void CLogTestDlg::OnBnClickedCancel()
    LogEnterLeave LogObj; // To log Enter and Leave Information.
    AfxMessageBox( L"CLogTestDlg::OnBnClickedCancel()" );

Following is the output prepared by a sample execution of the LogTest application.

LogParser Application

The LogParser application is responsible to convert the binary format log information to a readable format. It reads the module details and log details and prepares the output file in the required format.

Screenshot of LogParser application

Classes and their responsibilities:

  • LogParserDlg: Display main dialog of the application and handle different GUI events. This class uses all other supporting classes (ModuleParser, PdbParser, and TimeParser) to prepare output log file. 
  • ModuleParser: It reads LogDetails.bin and saves module information (load address, module name, image size). This file contains the module information of all dependent modules in the process. GetModuleFromVA receives a virtual address and returns the MODULE_INFO_t that holds the details of the module loaded in the specified virtual address. 
  • PdbParser: This class is a wrapper of the DIA SDK, it provides two public member functions, Initialize() and GetFunctionNameFromVA(). Initialize() receives a module name and load address of the module. DIA component instances (IDiaDataSource, IDiaSession) are created for that module. Then querying function names will be made with these component instances. GetFunctionNameFromVA() reads a virtual address and returns the name of the corresponding function.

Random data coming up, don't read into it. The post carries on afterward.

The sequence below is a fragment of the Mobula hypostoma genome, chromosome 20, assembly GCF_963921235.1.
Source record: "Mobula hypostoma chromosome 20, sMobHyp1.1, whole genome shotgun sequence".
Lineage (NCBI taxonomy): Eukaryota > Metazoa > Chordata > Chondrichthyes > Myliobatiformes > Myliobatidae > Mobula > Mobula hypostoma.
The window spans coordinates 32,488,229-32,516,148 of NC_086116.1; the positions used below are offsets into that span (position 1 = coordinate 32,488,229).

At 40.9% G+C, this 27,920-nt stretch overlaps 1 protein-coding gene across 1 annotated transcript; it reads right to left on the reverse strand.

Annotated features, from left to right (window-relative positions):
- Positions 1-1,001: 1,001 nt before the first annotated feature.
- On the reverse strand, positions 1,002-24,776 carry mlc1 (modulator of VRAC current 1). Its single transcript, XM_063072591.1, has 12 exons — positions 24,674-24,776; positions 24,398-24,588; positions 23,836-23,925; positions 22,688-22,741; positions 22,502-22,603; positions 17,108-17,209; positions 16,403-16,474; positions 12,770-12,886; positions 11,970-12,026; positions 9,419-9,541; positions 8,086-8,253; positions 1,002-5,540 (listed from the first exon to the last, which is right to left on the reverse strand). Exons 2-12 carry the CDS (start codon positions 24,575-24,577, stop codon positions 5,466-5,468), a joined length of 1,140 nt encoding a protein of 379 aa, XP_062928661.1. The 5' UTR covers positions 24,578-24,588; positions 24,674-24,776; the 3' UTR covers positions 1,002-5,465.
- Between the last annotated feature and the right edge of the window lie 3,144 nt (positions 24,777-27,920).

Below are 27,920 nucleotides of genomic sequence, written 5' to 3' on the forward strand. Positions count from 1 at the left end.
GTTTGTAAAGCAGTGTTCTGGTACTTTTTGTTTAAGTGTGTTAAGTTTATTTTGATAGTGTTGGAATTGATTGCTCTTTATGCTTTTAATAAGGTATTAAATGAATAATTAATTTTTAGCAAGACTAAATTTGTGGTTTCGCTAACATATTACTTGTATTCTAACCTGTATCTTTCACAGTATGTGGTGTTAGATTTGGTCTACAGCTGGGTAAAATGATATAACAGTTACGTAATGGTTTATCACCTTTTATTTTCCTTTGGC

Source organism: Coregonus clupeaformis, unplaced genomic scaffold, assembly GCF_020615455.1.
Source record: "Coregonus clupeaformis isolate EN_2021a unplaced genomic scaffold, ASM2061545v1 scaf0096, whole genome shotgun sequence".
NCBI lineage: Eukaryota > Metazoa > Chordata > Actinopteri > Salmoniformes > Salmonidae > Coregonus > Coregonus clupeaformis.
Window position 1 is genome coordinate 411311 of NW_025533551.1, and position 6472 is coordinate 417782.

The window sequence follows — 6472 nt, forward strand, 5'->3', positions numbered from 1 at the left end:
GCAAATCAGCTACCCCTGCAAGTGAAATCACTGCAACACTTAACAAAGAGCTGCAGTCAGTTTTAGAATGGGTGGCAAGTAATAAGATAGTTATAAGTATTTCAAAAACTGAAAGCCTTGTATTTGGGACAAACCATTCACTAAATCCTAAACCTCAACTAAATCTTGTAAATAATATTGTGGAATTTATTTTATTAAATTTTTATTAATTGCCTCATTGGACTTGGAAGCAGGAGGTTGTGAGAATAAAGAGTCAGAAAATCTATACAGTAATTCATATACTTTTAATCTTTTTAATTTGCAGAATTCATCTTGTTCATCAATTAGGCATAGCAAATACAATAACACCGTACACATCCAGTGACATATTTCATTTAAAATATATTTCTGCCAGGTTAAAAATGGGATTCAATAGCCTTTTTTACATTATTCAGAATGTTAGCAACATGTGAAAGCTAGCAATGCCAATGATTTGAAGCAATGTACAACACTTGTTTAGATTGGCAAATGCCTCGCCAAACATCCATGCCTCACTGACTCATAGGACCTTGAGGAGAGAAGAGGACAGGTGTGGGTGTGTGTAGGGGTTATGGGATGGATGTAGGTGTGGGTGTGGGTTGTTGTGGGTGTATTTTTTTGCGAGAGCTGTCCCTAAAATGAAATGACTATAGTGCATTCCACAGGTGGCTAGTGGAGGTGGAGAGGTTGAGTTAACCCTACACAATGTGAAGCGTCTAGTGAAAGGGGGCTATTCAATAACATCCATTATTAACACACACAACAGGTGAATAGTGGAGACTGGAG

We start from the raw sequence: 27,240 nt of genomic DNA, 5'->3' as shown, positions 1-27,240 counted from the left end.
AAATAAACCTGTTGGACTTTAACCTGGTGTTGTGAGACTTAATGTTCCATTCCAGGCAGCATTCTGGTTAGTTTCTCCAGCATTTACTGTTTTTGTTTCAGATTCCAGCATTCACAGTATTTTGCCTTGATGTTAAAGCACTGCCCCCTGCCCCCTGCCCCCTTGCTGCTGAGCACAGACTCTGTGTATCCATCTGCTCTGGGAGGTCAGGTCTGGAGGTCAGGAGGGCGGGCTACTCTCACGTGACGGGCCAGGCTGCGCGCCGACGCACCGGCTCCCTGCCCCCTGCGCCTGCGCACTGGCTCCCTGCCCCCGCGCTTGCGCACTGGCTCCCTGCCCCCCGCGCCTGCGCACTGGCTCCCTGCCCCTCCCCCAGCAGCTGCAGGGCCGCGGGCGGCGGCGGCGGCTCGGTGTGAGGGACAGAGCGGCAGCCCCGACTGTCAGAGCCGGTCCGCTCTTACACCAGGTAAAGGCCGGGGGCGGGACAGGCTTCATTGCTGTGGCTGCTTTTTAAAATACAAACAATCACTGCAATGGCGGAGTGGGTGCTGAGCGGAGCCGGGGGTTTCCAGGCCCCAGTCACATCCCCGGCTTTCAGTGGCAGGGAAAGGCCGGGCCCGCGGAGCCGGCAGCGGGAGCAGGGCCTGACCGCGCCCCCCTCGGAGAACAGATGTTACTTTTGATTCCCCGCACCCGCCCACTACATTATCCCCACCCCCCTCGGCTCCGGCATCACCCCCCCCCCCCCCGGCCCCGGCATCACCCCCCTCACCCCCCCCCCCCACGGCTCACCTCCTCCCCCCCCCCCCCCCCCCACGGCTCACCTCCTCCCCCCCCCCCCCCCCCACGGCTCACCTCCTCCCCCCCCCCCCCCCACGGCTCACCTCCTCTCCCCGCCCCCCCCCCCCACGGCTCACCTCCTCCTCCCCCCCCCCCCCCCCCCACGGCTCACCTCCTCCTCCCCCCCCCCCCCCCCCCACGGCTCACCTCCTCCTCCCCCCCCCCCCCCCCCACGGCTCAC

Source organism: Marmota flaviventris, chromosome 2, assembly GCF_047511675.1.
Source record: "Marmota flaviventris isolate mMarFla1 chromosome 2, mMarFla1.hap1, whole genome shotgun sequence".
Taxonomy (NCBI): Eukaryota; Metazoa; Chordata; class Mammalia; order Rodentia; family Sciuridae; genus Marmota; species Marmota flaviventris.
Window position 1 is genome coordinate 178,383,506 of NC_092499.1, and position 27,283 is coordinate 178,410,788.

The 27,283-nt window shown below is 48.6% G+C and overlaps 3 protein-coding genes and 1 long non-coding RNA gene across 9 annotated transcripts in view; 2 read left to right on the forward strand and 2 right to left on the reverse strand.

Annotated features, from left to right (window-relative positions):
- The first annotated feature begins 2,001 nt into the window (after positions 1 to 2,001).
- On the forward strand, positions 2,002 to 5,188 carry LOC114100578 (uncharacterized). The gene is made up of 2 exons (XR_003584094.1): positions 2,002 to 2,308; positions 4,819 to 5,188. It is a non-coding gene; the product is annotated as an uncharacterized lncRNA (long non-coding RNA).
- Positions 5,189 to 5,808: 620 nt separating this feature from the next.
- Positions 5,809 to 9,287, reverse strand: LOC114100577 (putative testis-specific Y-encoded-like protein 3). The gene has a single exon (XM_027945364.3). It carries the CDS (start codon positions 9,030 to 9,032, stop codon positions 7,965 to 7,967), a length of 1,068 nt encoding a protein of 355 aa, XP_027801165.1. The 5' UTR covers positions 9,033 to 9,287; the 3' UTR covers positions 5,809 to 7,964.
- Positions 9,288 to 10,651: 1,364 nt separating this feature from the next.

• TimeParser: This class receives the start time (as SYSTEMTIME) and start tick count (a DWORD) in its constructor. Then ConvertTickCountToSysTime() can be used to convert a new Tickcount to SYSTEMTIME. Details are explained in an optimized way to save the time section in this article.  


  • This method cannot be used for modules loaded with explicit linking. If a DLL is loaded at runtime by LoadLibrary(), then its module load address cannot be tracked at startup. And the same load address may be assigned to other modules at a later time. I have a plan to hook LoadLibrary() and FreeLibarary() to track the load address of the modules with an explicit link method.  
  • This method cannot be used to provide RealTime logging (like logging to console) that we can see during execution of the program. It saves the data in raw format and is not understandable directly. LogParser is required to convert the log to readable format. 
  • Logs from multiple threads are not implemented in LogEnterLeave. It is possible to add a CriticalSection instance to lock the LogFile written by multiple threads.  
  • If PDBParser uses an incorrect PDB file, then this mechanism will provide the wrong information. There is another mechanism to verify the PDB and its corresponding binary. It is well explained in the debuginfo article.

Points of Interest

Writing text contents and binary data to a single file causes problem. Therefore split up the log file and module details to two files. Initially I prepared a single file to hold the module information and log data. But reading binary format provided incorrect data, and I prepared two files, one for binary writing (log data) and another for text writing (module information).



  • 14-July-2013 - Initial version.


This article, along with any associated source code and files, is licensed under The Code Project Open License (CPOL)


About the Author

Santhosh G_
India India
No Biography provided

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Questionbugs find Pin
wangq2k21-Nov-13 20:13
memberwangq2k21-Nov-13 20:13